This sign on the Capital Crescent Trail now warns users about owl attacks. (Montgomery Parks)

Runners who use the Capital Crescent Trail in Bethesda might want to stick to daylight hours, because after dark, there’s an owl on the prowl.

Three runners have reported being attacked by a large bird, which one of them identified as an owl, while using the trail after nightfall or before dawn in the past two weeks, said Bill Hamilton, principal natural resources specialist for Montgomery Parks.

All of the runners suffered minor scratches when the bird swooped down from behind their heads. What was most upsetting to them was the initial fright, Hamilton said — when they felt something whack them from behind and worried that it might be human, not avian.

A fourth runner said that he, too, was attacked, but he did not report it to authorities.

Del Wilber said he was running about 7 p.m. “I felt something hit me in the back of the head,” said Wilber, a former Washington Post reporter. He fell to the ground and later found three or four scratch marks on his head that seemed to have come from talons. “Another guy was like, ‘Looks like a bird got you.’ ”

Hamilton asked his staff to put up signs on the trail saying, “CAUTION! An aggressive owl lives here!”

The signs remind those on the trail that it really is open only from sunrise to sunset. When it’s dark out, it’s for the birds.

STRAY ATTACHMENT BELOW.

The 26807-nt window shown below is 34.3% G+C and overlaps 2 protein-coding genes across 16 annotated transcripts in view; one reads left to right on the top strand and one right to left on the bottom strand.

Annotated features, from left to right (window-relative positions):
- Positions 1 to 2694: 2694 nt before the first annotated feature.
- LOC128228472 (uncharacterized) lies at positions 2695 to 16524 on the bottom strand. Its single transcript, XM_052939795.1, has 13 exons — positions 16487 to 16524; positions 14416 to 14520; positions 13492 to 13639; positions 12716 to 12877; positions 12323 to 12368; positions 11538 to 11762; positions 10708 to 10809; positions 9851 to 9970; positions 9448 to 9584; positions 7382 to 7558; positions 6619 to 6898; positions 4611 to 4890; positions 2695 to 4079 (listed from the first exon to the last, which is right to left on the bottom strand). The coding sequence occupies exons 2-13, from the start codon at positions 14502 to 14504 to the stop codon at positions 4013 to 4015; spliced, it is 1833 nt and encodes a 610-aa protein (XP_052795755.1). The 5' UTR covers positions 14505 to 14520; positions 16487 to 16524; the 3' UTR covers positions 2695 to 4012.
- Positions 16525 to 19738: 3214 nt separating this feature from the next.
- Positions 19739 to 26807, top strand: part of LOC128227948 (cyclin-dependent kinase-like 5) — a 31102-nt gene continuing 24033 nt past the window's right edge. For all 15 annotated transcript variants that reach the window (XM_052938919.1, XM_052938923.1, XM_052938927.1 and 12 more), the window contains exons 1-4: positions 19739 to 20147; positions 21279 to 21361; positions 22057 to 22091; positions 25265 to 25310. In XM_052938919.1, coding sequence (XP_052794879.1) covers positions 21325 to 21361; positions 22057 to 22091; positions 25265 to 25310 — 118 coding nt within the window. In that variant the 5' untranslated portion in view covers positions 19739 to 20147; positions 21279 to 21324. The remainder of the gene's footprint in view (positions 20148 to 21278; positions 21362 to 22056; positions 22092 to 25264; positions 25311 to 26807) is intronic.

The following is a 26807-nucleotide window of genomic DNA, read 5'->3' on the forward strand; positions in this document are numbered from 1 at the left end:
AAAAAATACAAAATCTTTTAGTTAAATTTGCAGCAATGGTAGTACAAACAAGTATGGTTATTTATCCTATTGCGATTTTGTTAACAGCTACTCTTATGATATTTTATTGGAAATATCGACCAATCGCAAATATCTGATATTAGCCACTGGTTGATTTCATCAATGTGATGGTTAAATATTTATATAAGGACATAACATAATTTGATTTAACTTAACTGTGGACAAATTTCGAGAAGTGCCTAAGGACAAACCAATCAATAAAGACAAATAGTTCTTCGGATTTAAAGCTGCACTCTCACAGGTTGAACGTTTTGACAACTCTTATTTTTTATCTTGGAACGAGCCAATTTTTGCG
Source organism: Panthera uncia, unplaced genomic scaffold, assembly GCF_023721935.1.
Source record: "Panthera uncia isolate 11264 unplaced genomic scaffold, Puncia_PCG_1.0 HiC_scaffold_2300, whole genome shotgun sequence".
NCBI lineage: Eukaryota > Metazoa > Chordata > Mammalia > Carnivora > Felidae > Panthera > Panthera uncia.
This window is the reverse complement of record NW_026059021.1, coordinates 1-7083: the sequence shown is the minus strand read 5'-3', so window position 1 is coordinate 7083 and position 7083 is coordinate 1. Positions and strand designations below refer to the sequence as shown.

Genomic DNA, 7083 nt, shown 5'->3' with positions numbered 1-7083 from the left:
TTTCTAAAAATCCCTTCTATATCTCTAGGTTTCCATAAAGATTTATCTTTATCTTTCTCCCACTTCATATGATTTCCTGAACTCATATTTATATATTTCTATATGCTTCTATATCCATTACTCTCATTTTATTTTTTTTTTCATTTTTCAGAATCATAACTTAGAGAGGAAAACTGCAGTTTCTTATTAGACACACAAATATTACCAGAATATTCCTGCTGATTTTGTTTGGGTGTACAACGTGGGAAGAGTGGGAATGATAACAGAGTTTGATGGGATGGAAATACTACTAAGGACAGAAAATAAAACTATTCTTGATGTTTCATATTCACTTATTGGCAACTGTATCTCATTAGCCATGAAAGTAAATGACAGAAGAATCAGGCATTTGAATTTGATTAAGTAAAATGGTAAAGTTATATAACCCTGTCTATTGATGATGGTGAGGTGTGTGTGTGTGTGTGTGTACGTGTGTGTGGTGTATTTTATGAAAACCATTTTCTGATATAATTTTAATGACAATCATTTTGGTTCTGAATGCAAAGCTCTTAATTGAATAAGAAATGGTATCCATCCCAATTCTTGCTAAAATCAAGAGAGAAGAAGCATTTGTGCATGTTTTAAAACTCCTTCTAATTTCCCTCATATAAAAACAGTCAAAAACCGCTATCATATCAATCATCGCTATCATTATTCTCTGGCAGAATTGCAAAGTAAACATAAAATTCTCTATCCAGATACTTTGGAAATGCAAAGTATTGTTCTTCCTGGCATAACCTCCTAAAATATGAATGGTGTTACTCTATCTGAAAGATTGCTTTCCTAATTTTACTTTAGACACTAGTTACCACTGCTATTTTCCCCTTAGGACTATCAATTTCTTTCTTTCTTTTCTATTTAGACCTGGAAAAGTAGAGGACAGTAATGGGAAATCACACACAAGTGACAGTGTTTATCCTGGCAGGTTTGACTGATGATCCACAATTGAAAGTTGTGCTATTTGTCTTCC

“We have to share these wild lands,” Hamilton said. “One reason parks are open from sunrise to sunset is so predatory animals have a chance to hunt.”

He speculated that the culprit might be a juvenile owl that will outgrow its habit of attacking runners if it is left alone.

Juveniles are learning to stake out their territory and can be very possessive, Hamilton said. And they are still honing their skills at attacking prey, so a runner’s pony­tail might make for good target practice.

Because it is nocturnal, this owl doesn’t hoot in daylight hours, but it does tweet. A parody Twitter account, @moco owl, began tweeting Tuesday after the trail signs went up.

“You think that it’s easy out here, catching mice with these bikers and strollers scaring them away?” the “owl” asked on Twitter.

It even interacted with the @NIH Bear account, started last year when a bear in a tree at the nearby National Institutes of Health campus captured researchers’ and bear-lovers’ attention.

Pointing out a major water main break in Bethesda on Tuesday afternoon, the owl asked, “Hmmm — maybe there will be some good fish there. What do you think @NIH_Bear?”

Dana Hedgpeth contributed to this report.